The government will shield people in debt from intimidation by making body cameras a requirement for bailiffs.
But experts say the introduction of cameras in England and Wales – which Westminster has given no time scale for – will “do nothing to protect people”.
In the announcement, the government said there were concerns that some bailiffs used tactics that put both themselves and vulnerable consumers at risk.
In what they called “decisive” action, ministers hope body cameras on bailiffs will ensure that debt is collected in a fair and safe manner, promising to hold those who flouted the rules to account.
No one should be faced with aggressive tactics when facing crippling debt.
We’re going to make body-worn cameras compulsory for private bailiffs to:
* protect those in debt
* act as a deterrent for bad practice
* ensure complaints can be investigated properly
— Ministry of Justice (@MoJGovUK) July 22, 2019
Earlier this year the Taking Control campaign, launched in 2017 by a group of 11 organisations including Citizens Advice, the Money & Mental Health Policy Institute and The Children’s Society, called for an independent regulator to be set up.
They wanted such a body to curb the stress and worsened money troubles that can be caused by aggressive bailiff conduct – and say the latest government announcement won’t do much to achieve that.
Citizens Advice, who reported a 24 per cent rise in bailiff problems since 2014, said more than one in three people visited by bailiffs in in the past two years saw a bailiff break the rules.
Justice minister Paul Maynard said: “The use of intimidation and aggression by some bailiffs is utterly unacceptable, and it is right we do all we can to tackle such behaviour.
“Whilst most bailiffs act above board, body-worn cameras will provide greater security for all involved – not least consumers who are often vulnerable.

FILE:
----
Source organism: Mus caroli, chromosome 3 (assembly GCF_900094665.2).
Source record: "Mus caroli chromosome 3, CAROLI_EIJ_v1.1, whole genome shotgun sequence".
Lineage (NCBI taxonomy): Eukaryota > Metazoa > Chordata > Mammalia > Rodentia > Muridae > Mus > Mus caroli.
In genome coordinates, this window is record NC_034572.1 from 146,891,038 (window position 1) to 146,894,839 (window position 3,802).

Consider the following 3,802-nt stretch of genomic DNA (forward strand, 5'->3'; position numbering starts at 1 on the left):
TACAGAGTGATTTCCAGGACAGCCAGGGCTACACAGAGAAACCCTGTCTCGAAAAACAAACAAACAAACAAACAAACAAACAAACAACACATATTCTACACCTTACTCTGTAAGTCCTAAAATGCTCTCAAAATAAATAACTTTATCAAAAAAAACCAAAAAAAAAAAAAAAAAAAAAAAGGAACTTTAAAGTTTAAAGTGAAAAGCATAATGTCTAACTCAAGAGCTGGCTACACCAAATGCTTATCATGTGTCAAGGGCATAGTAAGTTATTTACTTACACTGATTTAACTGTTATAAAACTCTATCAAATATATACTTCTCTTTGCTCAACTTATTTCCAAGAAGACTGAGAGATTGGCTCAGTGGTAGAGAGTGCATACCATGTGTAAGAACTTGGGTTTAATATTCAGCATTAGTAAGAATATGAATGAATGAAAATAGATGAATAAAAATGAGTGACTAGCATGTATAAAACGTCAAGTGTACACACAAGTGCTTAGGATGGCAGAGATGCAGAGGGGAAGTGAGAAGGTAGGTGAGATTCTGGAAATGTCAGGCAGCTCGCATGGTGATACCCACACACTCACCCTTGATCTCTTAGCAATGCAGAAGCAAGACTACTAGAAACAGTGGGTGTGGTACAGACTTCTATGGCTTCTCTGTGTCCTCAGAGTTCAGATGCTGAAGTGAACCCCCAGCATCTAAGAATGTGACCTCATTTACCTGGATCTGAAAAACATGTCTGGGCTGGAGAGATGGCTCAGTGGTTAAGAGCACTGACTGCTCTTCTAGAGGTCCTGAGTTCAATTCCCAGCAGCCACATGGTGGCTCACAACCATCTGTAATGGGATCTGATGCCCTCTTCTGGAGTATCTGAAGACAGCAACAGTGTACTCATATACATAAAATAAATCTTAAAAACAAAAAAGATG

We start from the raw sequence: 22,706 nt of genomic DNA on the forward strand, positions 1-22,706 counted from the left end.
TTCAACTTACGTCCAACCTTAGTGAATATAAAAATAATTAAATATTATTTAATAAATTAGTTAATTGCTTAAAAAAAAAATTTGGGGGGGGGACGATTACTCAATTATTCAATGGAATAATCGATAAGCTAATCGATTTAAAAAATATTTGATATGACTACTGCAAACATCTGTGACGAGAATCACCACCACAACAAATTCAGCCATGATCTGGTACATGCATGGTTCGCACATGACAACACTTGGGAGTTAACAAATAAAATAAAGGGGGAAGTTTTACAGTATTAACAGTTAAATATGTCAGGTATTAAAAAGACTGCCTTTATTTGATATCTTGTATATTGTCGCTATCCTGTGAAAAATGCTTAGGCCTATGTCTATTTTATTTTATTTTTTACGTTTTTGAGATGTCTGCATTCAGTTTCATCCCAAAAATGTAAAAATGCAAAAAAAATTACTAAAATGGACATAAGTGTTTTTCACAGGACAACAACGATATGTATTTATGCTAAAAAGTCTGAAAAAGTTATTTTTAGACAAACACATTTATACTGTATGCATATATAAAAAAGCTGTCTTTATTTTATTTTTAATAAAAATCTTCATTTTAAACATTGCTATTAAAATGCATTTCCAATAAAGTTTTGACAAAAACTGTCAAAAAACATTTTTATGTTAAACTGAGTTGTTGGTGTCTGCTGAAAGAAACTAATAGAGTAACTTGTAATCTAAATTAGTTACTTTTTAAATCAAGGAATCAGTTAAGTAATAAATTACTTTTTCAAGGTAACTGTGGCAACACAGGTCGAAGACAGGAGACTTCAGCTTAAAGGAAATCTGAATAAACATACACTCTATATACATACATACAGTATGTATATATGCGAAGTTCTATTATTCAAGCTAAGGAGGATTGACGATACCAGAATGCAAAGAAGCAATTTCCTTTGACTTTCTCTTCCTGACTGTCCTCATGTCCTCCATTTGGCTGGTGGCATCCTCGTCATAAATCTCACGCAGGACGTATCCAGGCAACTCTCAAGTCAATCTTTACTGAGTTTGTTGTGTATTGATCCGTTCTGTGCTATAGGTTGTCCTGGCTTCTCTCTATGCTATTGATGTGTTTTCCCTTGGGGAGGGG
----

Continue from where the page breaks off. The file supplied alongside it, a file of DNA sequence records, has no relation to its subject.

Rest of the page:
The Big Issue magazine is a social enterprise, a business that reinvests its profits in helping others who are homeless, at risk of homelessness, or whose lives are blighted by poverty.
“We are looking carefully at other measures to improve the system and will not hesitate to take action where necessary.”
The government has already promised a Breathing Space scheme, to be be introduced in 2021, which will see those who find themselves in mental health crisis given 60 days where they will be safe from enforcement action from creditors. Interest payments will be frozen to help them sort out their financial situation.
National Debtline said 83 per cent of people who had debts collected by bailiffs said the experience was detrimental to their wellbeing.
Gillian Guy, chief executive of Citizens Advice, said: “Bailiff body cameras will do nothing to protect people while there is no industry regulator to oversee how they are used.
While today's announcement on mandatory body cameras for #bailiffs is a positive step, there is still much more that needs to be done to protect people in #debt from harmful & aggressive collections activity. 1/2
— Money and Mental Health (@mmhpi) July 22, 2019
“While it’s encouraging the government has committed to further action, its next step must be the creation of an independent regulator to crack down on rule-breaking bailiffs.
“We help one person every three minutes with a bailiff problem. We hope the government will take full consideration of our recommendations in its upcoming response to its call for evidence.”
A government report including evidence of intimidating bailiff behaviour, options for independent regulation and proposals for an improved complaints system is expected this autumn.